Monday 13 October 2014

People, Things, Ideas

One of the libels against women is that we don't talk about things and ideas but solely about people. In academia, of course, this is simply nonsense because everyone talks about ideas almost all of the time. Indeed, talking about people is sometimes necessary to root the ideas to earth. For example, one of the most memorable essays of a colleague I read when I was an M.Div. candidate was a Rwandan priest's description of his parish's own experience of the Rwandan massacres. If you think the Sign of Peace is silly, imagine a Mass hours before half the congregation slaughters the other half.

I have been out of academia for some time now, and I very much miss all the talk about things and ideas. Of course, there are always blogs, and one can always discuss the ideas presented on blogs like Rorate Caeli, especially if your friends also read Rorate Caeli, and there are political debates, as we had around the Scottish Separatist Referendum.

Unfortunately, though, political debates turn quickly into popularity contests, with (for example) Alec Salmond of the "Yes" side verbally attacking the reputation of Alistair Darling of the "No" side when, in fact, the issue was not Alistair Darling. Alistair Darling was not running for office. Those loyal to the Union couldn't care less about Alistair Darling and, try as he might, and diet all he could, we were not ready to for bedazzlement by Alec Salmond's personal charisma. (We are even more unlikely to be seduced by Nicola Sturgeon.) What most of the "No" side cared about was financial stability, and what I cared about most was continuing to live in a British parliamentary democracy firmly tied to its history in the person of the Queen the Scots Nats are itching to jettison.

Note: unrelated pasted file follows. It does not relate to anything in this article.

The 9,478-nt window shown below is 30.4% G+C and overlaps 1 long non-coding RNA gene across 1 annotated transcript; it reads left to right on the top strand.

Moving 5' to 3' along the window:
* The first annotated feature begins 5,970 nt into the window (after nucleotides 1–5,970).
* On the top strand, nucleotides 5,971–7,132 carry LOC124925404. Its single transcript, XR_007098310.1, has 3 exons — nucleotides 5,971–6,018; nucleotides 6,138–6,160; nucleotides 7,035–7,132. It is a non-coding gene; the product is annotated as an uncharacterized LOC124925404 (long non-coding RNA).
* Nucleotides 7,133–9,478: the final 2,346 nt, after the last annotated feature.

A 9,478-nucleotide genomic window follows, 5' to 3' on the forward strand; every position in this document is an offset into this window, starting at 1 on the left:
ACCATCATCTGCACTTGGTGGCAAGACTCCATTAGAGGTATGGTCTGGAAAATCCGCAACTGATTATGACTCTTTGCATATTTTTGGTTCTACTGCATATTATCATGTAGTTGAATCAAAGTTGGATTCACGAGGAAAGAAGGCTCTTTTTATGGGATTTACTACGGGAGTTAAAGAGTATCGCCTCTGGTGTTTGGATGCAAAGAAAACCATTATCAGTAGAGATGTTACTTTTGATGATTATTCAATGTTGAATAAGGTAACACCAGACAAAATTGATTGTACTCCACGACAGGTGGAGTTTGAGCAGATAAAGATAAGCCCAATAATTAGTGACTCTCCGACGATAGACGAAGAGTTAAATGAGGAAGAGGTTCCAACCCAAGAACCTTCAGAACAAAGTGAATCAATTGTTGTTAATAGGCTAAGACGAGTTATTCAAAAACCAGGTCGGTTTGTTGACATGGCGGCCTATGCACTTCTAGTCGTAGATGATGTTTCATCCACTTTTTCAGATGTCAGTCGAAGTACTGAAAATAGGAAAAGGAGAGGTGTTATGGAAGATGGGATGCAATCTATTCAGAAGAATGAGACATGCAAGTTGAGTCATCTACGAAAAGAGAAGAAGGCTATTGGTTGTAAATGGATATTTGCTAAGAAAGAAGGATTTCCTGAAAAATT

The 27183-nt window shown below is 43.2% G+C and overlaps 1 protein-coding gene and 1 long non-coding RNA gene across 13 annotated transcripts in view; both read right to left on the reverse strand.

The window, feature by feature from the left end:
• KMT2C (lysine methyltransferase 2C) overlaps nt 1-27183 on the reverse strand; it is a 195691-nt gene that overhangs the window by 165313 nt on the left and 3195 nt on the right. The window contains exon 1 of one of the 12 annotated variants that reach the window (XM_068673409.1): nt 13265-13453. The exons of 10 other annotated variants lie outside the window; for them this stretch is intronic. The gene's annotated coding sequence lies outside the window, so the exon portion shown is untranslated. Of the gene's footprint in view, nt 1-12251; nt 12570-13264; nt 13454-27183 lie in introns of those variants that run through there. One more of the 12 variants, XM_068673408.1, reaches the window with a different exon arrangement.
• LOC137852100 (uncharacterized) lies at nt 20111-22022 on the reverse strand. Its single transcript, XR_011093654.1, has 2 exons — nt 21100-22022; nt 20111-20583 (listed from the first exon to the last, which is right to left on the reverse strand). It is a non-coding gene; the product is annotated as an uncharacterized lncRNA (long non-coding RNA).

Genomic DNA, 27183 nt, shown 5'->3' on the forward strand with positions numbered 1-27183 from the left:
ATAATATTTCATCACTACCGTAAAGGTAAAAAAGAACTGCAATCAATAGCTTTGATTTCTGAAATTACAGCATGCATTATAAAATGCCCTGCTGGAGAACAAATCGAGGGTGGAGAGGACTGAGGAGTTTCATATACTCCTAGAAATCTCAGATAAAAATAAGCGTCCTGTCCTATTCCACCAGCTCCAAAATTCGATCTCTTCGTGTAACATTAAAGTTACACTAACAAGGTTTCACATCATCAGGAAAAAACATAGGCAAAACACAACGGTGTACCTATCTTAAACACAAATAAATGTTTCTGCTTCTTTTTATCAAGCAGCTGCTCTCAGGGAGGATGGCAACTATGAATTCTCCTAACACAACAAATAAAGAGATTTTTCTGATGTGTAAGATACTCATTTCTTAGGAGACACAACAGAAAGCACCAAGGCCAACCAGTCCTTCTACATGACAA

Anyway, Salmond sneering "AL-istarrr DAR-ling" was just one example of a man taking a serious matter and reducing it to the level of the personal, which many men I have known say women do all the time. But as a matter of fact, I know men who talk endlessly about people, and I even know men who get upset when women talk about things and ideas.  And no doubt there are women like this, too. And I suppose it does get dull when an enthusiast for some thing or idea harps on about it at great length. (I  irritate B.A. very much by sharing Polish grammar tips; such revelations are best shared with colleagues in Polish class.)

Naturally, it is not conducive to marital happiness to complain about a masculine tendency to talk about people all the time. For example, I feel badly about this recent exchange:

Me: So did you all talk about metaphysics?
B.A.: No, mostly we talked about people we all knew at university.
Me: Argh! Why do men ALWAYS talk about PEOPLE, not THINGS and IDEAS?

That was very rude, so I sought B.A. out afterwards and we talked about all the guns he had fired during the stag weekend, and I told him why I thought Ida, the Polish film I saw yesterday afternoon, showed great honesty and courage about controversial matters.


  1. Wait, tell me more about why you liked Ida. I liked it until close to the end (you probably know when, in the aunts apartment), but I don't know much about Poland.

    Also, it is a fault of many academics that they only talk about ideas. Then they are not grounded in reality. Yes, talking about people can slide into gossip, but as someone more prone to the other, it has its dangers too.

  2. Yes, I know what part you mean. It was pretty unbelievable, too, when you think about Ida's whole life. I liked it because it was uncompromising about the fact that a lot of peasants were anti-Semitic and that there were Jews in the Communist party. Anything having to do with Poland that does not paint both Jews and Poles as deeply heroic victims is pretty controversial.

  3. Makes sense, thanks! Yes it seemed very out of character given her life.


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